16. Sandy P Says:

    OE – regarding Valerie Plame, what makes you think she wasn’t outed by convicted spies Hanssen or Ames?

    She was moved around after they were discovered.

    I had posted that at Roger Simon’s place and someone research the law – we may never know, because of the statute of limitations.

    Just something to keep in mind when you toss that argument out. Especially considering it was a “well-known secret” who she worked for BEFORE Novak wrote the article.

  17. mailman Says:

    So we have to listen to three years of caterwauling about private meeting minutes from the energy task force not being made public, because we have a right to know! But an ongoing investigation of a former NSA removing and losing classified documents pertaining to the handling of terrorist threats? It

  18. hey Says:

    i’m sorry but anyone that scrws around with highly classified documents, especially a senior official, should be shot out of hand.

    this could impact the lives of millions of people and blow job clinton is LAUGHING!!!!

    People need to die, seriously die, over this. Starting with Sandy Berger. And we need to change the laws and practices of the national security establishment so that people who do this get treated extremely harshly and irreversibly.

    Cause we are in an existential war of civilisaitons, and every day that someone screws around like this and diverts our attention from the war is one more day closer to the loss of one US city and the nuclear annihilation of the middle east.

    Both are things we should try to avoid by winning quickly.

  19. Hogarth Says:

    So far nobody is accusing Berger of handing classified information out for public consumption. And nobody says he destroyed that information.

    Oh, well it’s ok then.

    Or, maybe the reason it is against the law to STEAL very highly classified documents is that NO ONE KNOWS what happens to the documents once they are STOLEN from the room.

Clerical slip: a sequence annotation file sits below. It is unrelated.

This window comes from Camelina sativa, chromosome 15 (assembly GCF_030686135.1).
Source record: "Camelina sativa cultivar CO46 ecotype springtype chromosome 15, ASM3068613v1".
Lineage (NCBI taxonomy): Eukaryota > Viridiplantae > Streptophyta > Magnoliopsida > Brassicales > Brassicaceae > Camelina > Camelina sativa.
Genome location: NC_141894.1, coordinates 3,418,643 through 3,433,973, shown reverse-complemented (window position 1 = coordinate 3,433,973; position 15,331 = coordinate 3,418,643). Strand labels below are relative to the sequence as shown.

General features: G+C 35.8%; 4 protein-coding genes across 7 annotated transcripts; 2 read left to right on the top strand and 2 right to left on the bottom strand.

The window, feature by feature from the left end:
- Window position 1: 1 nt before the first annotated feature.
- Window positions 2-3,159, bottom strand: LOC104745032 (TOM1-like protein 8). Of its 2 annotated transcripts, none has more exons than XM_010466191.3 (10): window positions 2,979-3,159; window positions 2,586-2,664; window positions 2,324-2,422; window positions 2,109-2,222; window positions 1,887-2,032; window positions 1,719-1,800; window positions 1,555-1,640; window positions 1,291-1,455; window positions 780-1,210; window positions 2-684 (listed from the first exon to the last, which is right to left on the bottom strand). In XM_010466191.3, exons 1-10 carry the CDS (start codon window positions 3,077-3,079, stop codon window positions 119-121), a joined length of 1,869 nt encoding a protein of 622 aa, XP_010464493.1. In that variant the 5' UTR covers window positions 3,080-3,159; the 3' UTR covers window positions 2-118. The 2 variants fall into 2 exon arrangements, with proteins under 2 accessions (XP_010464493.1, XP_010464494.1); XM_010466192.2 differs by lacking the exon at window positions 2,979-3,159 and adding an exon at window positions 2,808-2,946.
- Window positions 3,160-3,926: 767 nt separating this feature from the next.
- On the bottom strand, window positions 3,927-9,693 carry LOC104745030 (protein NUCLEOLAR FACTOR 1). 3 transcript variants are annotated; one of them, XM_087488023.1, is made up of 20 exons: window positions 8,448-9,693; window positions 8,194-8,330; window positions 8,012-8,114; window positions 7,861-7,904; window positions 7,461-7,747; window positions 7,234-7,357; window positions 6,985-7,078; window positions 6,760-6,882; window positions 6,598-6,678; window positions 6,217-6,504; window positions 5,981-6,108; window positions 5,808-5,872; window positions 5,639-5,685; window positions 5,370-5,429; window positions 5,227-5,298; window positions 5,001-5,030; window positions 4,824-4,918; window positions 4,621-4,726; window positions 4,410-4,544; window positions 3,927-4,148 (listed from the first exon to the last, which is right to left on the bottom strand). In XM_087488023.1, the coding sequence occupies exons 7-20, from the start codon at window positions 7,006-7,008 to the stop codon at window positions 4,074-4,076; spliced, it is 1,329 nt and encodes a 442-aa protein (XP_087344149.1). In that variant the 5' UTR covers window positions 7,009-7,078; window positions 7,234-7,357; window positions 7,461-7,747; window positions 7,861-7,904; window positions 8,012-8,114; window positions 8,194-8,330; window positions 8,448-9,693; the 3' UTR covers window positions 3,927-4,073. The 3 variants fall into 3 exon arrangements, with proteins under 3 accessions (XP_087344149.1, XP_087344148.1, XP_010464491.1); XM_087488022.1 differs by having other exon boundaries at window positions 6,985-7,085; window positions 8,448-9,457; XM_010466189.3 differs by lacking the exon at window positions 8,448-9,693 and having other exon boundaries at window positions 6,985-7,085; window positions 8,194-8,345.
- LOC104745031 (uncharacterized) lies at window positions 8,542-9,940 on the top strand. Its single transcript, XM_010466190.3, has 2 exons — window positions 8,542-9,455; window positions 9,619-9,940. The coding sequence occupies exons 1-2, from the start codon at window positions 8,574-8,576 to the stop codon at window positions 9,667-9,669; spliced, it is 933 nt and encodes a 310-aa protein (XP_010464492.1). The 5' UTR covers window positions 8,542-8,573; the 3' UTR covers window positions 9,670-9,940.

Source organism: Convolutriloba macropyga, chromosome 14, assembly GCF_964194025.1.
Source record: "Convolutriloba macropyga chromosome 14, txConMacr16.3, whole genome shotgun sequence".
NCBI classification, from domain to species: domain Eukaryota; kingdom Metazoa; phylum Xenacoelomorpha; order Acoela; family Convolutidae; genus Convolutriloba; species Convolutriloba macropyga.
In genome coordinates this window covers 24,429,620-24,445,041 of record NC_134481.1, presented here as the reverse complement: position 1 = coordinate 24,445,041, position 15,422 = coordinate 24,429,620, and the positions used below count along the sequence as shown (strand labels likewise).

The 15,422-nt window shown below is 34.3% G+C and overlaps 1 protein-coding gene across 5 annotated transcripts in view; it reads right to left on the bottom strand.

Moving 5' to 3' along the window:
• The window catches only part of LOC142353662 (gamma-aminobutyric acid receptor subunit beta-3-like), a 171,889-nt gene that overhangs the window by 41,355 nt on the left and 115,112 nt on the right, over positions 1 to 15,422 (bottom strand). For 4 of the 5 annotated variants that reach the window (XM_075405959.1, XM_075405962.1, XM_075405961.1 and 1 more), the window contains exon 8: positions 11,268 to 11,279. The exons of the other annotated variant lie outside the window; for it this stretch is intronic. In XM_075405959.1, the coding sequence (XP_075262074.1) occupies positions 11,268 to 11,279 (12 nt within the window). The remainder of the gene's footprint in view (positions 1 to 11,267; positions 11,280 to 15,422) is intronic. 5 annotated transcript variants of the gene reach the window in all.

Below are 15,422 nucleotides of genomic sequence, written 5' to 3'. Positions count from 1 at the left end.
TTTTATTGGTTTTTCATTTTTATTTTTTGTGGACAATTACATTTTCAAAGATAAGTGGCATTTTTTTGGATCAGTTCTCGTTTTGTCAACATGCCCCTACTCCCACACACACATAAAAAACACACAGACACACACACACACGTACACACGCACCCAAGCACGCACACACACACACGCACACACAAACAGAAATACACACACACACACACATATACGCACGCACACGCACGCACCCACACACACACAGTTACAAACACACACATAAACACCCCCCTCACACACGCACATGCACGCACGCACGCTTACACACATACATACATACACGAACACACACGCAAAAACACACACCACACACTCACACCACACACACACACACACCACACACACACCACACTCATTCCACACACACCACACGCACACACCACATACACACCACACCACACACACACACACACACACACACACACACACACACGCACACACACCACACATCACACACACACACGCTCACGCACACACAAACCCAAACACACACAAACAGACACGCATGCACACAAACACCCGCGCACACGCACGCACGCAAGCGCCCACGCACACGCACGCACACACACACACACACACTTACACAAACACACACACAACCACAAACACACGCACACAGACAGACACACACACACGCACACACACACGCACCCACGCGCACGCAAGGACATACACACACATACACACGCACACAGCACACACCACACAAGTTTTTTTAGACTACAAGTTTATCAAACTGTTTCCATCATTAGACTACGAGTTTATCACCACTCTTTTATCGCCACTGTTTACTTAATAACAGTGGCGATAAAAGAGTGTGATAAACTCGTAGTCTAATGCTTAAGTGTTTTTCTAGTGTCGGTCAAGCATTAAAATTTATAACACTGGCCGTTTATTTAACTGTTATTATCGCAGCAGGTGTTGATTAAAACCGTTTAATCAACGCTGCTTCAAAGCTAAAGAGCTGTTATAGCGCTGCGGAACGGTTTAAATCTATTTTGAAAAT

Oh, and where is this outrage you speak of? Damn sure not in the MSM where the manufactured “outrage” over the Plame affair was hammered for all it was worth, and much, much more.

    TOE, are you sure you don’t want to “question the timing” while you’re at it?

    Geez, you’re not even a very good troll.

  20. erp Says:

    If I remember correctly, a significant number of Clintonistas never got security clearance. Can it be that Berger was one of them.

    Russ – you poor dear. You don’t understand. You can’t be trusted to shove classified material into various apertures because you aren’t a leftwing nutcase and as such can’t be trusted to do the right thing with the classified stuff.

    You might make it public thereby finally finding the stake to put into the heart of bubba and bubbette.

  21. Don Says:

    As a young drafter working on Navy stuff back in the late 80s, I had some limited exposure to fairly low level classified documents. I both used and created documents, and as such was constantly reminded of how important it was not to take anything out of the secure area, including sketches. I was thoroughly checked, even to the point of making certain that my calculator was zeroed, and that there was nothing written on the tissues I used when I had a cold.
    Accidental release? Sure, and I’m Mr. Frigging Universe!

  22. The Old European Says:

    To: Hogarth

    I never considered myself a Troll and I don’t read anybody’s talking points. But it sounds like a idea to make money with.

    So if anybody out there on the loony left or in the Kerry/Edwards campaign needs a Troll and pays handsome money (preferably in Euros), make me an offer I can’t refuse. If you pay a premium I’ll try to do it also in French.

  23. dever Says:

    You know, the fact that Clinton is laughing about this whole flap says more about his attitude towards national security than I ever could…

    The man is a disgrace.

Comments are closed.


%d bloggers like this: